Avoiding COVID-19 Exposure Is Like a Game of Dodgeball

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by Alyssa Silva |

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While most of my elementary school days are a bit fuzzy in my head, lately I can’t stop thinking about how we used to play dodgeball during gym class. Our class would split into two groups, we were given red and blue Nerf balls, and the last person standing would win. I was never able to throw the ball and instead had a partner who’d throw the ball for me. However, I was in charge of dodging them.

Dodging balls in a wheelchair is no easy feat. For starters, I couldn’t move as quickly as the other kids. My wheelchair was an easier target as it was bigger and offered more opportunities to get hit. I couldn’t hop, dive, or duck. In other words, I had no other choice than to fend for myself with circumstances not on my side. I simply had to hope for the best.

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How Someone Handles My Hands Makes a Difference

These days, my life feels a lot like those games of dodgeball, except I’m around 25 years older and those Nerf balls flying at me are people with COVID-19.

Yes, that’s right. With the current uptick in cases in the U.S., I feel as though I’m dodging the virus everywhere I look. I desperately wish I could sit this one out, take a breather, and watch from the sidelines. But such is life, and I must remain proactive and on high alert.

False positives?

A few weeks ago, my mother came down with cold symptoms. To be cautious, my dad gave her three rapid COVID-19 tests over the course of a few days. Each time, her results were negative. Regardless, she quarantined herself in her bedroom with the intention of not getting me sick with any virus.

After all, living with SMA means I’m unable to fight off respiratory illnesses very well. My respiratory function isn’t nearly as strong as it should be, so illnesses like the common cold can put me at a higher risk of pneumonia and hospitalization. With that in mind, my parents and I take extra precautions when someone is sick. For example, the person who isn’t sick cares for me full time. They pick up the slack around the house. They basically take on the role of two parents and a caregiver while the other is quarantined to their bedroom for five to seven days.

This time, my father thought it’d be smart for my mother to go for a PCR test to ensure she was negative. We all kind of laughed because she had not been around anyone in a few weeks, but agreed it’d give us peace of mind. Twenty-four hours later, her results came back positive.

Other than our stress levels, nothing changed. The COVID-19 protocols of quarantining, mask-wearing, and social distancing are something we’ve had in place for as long as I can remember. Even so, if my mother had it, that meant I was exposed the day she first got symptoms. We canceled weekend visitors, contacted my doctor, and over time, grew more perplexed about how she could have caught it.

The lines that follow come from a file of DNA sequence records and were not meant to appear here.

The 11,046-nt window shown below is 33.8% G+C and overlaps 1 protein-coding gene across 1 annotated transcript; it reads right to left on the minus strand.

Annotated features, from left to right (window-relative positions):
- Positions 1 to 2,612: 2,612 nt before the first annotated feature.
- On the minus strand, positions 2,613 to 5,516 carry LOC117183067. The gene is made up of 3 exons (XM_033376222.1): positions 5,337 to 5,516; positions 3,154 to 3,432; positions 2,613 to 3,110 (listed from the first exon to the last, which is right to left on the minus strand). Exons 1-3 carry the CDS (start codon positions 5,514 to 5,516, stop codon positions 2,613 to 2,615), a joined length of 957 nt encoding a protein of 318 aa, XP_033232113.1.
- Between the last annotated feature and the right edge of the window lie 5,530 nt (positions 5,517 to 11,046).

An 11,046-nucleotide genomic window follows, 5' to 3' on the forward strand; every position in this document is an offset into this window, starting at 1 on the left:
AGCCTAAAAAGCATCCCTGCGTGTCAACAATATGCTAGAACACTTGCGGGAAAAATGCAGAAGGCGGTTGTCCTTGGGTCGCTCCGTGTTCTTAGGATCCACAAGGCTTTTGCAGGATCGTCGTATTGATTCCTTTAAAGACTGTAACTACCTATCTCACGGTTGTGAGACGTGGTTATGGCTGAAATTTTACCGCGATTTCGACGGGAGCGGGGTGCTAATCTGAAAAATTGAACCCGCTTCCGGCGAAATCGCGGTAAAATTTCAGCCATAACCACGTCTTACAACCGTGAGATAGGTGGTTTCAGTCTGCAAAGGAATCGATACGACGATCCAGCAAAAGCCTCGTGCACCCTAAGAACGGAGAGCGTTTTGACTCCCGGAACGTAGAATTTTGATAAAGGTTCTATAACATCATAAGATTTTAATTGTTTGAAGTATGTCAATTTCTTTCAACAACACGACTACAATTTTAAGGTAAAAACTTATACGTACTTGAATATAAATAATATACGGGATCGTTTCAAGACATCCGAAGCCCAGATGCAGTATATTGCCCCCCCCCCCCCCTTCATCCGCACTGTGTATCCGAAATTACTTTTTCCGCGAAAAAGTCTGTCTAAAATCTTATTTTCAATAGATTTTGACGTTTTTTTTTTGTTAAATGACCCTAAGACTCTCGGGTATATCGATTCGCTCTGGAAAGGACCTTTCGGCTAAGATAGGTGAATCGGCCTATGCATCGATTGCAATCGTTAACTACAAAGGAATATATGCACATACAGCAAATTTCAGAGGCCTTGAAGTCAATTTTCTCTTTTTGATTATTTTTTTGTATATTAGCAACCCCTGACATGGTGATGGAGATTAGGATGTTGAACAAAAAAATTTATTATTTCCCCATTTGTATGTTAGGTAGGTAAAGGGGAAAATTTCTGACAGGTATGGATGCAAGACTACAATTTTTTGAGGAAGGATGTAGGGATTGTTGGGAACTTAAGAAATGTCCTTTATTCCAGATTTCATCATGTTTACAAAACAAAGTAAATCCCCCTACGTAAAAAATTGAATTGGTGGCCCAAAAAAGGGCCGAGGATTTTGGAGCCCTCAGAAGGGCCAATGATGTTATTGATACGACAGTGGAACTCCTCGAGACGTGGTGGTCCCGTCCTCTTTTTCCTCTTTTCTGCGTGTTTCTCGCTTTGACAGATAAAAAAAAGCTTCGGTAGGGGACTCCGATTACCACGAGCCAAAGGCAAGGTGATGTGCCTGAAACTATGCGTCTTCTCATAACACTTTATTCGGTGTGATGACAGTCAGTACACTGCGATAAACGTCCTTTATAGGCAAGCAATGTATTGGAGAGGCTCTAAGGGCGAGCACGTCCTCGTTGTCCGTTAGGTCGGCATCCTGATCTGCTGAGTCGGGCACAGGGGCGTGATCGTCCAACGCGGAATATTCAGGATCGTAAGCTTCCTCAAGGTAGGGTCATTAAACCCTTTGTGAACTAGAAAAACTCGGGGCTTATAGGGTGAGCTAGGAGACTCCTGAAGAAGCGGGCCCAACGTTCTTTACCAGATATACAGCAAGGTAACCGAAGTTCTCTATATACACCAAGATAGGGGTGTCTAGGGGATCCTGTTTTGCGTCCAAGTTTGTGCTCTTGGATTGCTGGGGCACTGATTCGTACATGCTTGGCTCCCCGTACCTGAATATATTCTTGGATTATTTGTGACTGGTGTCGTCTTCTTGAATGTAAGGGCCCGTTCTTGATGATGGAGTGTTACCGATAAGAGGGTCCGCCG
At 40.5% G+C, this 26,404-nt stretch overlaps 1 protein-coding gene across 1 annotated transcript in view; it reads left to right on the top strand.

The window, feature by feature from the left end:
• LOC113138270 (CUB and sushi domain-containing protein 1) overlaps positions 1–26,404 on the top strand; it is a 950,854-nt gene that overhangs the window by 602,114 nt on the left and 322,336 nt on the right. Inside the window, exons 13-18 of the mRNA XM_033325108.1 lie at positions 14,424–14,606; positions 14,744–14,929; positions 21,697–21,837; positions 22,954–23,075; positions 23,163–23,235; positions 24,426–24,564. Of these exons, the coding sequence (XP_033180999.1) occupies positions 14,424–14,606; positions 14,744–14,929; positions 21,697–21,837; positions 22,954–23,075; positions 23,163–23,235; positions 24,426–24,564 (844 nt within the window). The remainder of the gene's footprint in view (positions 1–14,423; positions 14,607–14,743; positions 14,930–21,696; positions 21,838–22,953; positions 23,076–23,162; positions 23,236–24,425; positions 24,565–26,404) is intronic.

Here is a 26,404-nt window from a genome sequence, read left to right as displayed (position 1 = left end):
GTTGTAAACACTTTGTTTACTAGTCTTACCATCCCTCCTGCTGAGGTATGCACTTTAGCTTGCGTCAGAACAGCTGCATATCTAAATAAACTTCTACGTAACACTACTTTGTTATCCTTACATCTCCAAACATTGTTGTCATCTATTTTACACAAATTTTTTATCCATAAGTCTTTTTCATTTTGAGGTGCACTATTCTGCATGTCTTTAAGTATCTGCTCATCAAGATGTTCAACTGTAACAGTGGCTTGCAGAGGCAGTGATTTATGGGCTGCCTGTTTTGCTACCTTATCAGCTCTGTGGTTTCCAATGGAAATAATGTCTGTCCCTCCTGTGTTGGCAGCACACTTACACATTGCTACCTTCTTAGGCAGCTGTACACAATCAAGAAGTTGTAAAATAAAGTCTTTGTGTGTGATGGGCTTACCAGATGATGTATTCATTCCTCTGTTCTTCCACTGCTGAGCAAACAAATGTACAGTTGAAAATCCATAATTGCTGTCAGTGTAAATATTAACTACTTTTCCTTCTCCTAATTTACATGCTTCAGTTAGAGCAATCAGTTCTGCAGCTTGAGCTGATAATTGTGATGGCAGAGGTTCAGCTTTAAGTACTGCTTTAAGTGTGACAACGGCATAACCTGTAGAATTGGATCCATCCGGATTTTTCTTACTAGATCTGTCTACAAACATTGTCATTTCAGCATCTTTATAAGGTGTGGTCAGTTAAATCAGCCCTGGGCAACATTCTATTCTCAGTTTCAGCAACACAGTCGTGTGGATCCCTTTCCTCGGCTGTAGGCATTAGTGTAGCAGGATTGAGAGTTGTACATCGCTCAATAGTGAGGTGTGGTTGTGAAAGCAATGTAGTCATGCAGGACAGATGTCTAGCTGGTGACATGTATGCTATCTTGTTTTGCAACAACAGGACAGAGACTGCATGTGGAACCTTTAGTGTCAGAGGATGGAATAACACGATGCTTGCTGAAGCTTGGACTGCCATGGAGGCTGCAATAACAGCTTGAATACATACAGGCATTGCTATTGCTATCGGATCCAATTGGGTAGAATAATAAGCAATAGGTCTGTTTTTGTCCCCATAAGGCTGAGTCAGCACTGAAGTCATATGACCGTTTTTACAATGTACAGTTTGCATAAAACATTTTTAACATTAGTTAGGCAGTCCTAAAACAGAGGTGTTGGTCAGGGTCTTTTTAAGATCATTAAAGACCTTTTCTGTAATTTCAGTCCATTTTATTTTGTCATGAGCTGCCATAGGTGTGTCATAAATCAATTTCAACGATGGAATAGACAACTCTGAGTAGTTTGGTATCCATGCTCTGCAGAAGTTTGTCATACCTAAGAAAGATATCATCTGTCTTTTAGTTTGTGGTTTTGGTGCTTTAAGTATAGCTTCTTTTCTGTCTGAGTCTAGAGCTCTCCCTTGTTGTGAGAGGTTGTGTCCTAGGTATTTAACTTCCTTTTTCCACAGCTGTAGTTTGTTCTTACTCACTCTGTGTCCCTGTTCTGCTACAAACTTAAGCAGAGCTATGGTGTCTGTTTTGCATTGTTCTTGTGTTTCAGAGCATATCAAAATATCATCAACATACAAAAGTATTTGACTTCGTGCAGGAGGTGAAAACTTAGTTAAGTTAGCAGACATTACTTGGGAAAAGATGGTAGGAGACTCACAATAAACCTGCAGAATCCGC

The following day, my mom went for a second test after the rapid tests were still coming back negative. Though she was definitely sick with a virus, it didn’t make sense that she had COVID-19. If we hadn’t left the house, where could she have gotten it? When her second results came in, it was safe to say we weren’t all that surprised to learn it was negative. Her first test had been a false positive, and we finally breathed a sigh of relief.

Another close call

Feeling relieved that I had averted one dodgeball, I received a text from a friend who was supposed to come over that weekend saying he had COVID-19. If my mom hadn’t gotten her false positive forcing me to cancel plans, I would have definitely been exposed then. Another ball was dodged.

Right now, I’m still in the game. The uncertainty of what’s going to happen next is a bit unsettling. It seems there are Nerf balls flying at me in every direction these days, and I desperately wish to call a timeout. But at the end of the day, I still continue to play.


Note: SMA News Today is strictly a news and information website about the disease. It does not provide medical advice, diagnosis, or treatment. This content is not intended to be a substitute for professional medical advice, diagnosis, or treatment. Always seek the advice of your physician or other qualified health provider with any questions you may have regarding a medical condition. Never disregard professional medical advice or delay in seeking it because of something you have read on this website. The opinions expressed in this column are not those of SMA News Today or its parent company, BioNews, and are intended to spark discussion about issues pertaining to spinal muscular atrophy.

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